The Decadent Pleasures of Mulch
WASHINGTON – Mulch is practical – it holds moisture and controls weeds. It is also a design element that helps give your landscape a clean, unified look. What mulch should you use on your landscape beds? My first response is always organic material in the form of compost, spread about two inches thick. However, sometimes people really want to know which mulch is most aesthetically pleasing. Then, I recommend two inches of compost with about a one-inch veneer of aged, double-shredded hardwood or pine bark. That way, you get aesthetic appeal as well as the practical benefits of mulch: nutrient production, moisture retention, soil conditioning and weed control. Many materials can serve as mulch, including plastic, newspaper, stone, landscape fabric, wood chips and rubber. I prefer organically based, partially decomposed mulches that condition the earth as they decay, such as compost or the aged, double-shredded bark. Other organic materials that can be used include straw, salt hay, pine needles, ground corn cobs, pine bark nuggets, cocoa bean hulls and licorice root, which is a rare find but an extremely fluffy, dark and handsome mulch.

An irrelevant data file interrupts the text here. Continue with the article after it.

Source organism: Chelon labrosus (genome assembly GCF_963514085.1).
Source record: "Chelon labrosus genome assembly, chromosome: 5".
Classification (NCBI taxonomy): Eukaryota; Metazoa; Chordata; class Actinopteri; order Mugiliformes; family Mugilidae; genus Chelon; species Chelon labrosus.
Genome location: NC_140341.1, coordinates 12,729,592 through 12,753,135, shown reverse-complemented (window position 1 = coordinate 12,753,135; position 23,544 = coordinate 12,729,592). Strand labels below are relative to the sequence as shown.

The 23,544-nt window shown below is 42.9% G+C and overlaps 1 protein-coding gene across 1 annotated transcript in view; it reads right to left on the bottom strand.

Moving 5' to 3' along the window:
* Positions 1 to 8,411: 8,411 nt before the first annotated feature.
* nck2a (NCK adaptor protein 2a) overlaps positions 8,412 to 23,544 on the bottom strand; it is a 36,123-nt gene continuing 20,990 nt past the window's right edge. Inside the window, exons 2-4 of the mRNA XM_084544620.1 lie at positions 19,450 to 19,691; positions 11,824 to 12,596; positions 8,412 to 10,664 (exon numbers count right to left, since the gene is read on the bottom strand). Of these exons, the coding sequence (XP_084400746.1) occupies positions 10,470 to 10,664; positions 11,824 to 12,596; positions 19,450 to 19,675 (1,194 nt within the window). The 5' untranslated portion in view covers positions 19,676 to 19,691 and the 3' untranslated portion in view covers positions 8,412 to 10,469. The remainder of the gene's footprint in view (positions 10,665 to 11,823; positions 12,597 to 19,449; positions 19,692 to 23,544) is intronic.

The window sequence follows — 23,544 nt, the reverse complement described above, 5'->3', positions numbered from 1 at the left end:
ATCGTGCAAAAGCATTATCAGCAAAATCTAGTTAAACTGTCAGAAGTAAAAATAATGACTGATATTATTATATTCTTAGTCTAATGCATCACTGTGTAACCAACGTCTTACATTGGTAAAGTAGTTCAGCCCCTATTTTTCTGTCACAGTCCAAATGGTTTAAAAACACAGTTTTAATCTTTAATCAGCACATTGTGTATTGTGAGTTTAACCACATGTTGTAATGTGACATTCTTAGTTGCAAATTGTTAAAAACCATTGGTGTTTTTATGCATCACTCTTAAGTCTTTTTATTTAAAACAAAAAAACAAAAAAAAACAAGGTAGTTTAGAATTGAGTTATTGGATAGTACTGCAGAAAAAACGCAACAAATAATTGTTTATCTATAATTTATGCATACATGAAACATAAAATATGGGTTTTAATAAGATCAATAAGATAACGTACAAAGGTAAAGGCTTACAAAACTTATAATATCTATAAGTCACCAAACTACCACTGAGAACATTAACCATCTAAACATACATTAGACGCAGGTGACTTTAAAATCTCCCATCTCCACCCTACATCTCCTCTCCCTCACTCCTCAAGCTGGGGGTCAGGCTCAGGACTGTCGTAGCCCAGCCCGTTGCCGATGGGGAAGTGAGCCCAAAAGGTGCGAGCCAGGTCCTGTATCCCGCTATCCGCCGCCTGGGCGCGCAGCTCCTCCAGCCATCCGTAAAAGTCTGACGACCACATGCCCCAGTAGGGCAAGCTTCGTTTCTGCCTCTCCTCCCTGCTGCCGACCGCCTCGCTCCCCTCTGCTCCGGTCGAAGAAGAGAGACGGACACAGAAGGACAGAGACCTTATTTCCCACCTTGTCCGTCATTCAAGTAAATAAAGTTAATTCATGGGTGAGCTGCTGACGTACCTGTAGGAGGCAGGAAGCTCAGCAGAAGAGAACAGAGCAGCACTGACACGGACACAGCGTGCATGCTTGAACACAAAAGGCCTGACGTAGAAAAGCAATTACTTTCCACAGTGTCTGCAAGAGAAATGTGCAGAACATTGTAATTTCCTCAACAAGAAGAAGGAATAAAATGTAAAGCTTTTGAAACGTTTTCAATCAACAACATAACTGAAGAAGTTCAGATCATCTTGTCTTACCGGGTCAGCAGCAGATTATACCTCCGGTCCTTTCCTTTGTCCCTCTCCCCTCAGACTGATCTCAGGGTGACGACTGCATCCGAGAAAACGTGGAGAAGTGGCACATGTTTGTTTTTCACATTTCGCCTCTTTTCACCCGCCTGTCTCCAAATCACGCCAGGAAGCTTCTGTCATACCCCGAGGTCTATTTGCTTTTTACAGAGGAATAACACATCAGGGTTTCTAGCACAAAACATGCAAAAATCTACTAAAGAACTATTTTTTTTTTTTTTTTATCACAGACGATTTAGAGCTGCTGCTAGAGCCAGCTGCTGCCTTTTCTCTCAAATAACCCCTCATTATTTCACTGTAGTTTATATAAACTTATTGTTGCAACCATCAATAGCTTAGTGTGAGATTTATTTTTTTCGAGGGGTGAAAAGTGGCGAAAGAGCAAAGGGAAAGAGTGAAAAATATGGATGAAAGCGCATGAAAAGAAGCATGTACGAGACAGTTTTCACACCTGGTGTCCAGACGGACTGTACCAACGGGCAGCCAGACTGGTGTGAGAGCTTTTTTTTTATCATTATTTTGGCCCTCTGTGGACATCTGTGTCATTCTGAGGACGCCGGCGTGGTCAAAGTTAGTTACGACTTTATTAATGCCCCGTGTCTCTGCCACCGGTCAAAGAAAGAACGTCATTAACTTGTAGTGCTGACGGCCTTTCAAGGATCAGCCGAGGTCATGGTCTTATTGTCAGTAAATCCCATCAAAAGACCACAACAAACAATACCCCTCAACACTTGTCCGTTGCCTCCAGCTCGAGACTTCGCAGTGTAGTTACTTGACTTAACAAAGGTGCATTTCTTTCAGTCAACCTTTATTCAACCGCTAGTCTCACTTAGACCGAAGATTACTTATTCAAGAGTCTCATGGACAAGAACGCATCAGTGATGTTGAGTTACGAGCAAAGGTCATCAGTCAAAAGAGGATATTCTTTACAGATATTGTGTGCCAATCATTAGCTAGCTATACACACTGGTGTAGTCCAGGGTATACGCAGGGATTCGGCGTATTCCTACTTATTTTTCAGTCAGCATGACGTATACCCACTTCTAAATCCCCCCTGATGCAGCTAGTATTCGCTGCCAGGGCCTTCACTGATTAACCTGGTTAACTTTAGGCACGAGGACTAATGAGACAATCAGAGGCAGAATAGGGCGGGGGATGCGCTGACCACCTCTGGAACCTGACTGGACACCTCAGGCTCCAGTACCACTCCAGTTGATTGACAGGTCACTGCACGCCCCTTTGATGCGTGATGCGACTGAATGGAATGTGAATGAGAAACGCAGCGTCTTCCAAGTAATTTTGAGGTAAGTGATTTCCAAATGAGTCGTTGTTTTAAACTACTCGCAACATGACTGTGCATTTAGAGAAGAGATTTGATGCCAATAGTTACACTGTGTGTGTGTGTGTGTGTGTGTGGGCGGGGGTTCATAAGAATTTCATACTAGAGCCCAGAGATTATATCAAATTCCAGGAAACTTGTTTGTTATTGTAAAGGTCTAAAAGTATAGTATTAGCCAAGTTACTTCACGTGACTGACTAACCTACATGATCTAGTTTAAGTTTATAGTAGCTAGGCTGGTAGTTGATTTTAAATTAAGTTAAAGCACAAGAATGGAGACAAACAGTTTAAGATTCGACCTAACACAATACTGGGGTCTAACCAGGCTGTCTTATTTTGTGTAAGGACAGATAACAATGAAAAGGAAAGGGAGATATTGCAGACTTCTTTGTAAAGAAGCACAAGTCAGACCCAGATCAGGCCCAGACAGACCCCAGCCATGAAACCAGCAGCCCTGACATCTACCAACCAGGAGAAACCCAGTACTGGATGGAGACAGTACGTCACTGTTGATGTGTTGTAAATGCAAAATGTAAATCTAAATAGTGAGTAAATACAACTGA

Rounded river gravel and crushed stone can also be used as ornamental mulch. It’s helpful for covering problem areas, such as soil compacted by heavy foot traffic. Stone mulches can be colorful, and they are available in a range of sizes. I generally don’t recommend mulching planting beds with stone because of the difficulty of getting to the soil. You can’t work compost into soil that has a rock coating, so plants are deprived of the ongoing replenishment of organic material to the soil. Stone is effective as a buffer around the outside edge of trees or as an edging around a bed. With stone mulch, use a porous landscape fabric under it for air and moisture circulation. You will also be able to gather up the stone much more easily when you re-landscape. Volcanic rock, also called lava rock, is a plant-friendly mulch available in numerous colors. It doesn’t allow heat buildup around plants the way regular rock does, and it insulates the soil, keeping it from getting too hot or dry. Trees and shrubs appear to thrive under this material. Wear gloves when spreading volcanic stone because it has many sharp facets. I prefer compost. It adds another element of protection for plants by enriching and aerating the soil. If you are having a problem with a plant, one of the best practices to revive it is to lay a generous amount of compost, two to three inches, over the root system. Another practice for incorporating compost around an installed plant is vertical mulching. Dig holes with a manual posthole digger, or excavate a trench that is 6 inches wide and 8 to 10 inches deep around the outside branch spread (drip line) of a plant. Fill the holes or trench with compost. The deeper you vertically mulch, the better. Make sure decomposition is well underway before applying compost because the microorganisms that cause decay deplete a great deal of nitrogen. If this is a concern, add a nitrogen-rich fertilizer with your green, partially decomposed compost. If you are making your own compost, it’s ready to use when it’s black or dark brown, crumbly and neutral- to musty-smelling. Under the proper conditions – full sun, air circulation and moisture – this can take as little as one to two months, or under less desirable circumstances, six months or more. Depending on how much your compost heats up, it will kill pests. How do you know if you have well-aged mulch? Much of what is sold as bark mulch is not all bark. It contains a lot of light-colored shredded wood that bleaches white in the sun and rain and won’t decay quickly. When you buy mulch, open a bag or go where you can see it piled and look at it. Make sure hardwood bark mulch doesn’t have a high proportion of shredded wood. Look for an even, light-textured dark color. Shredded wood is sharp and fresh-feeling. Lerner is president of Environmental Design in Capitol View Park, Md., and author of “Anyone Can Landscape” (Ball 2001). Contact him through his Web site, http://www.gardenlerner.com.
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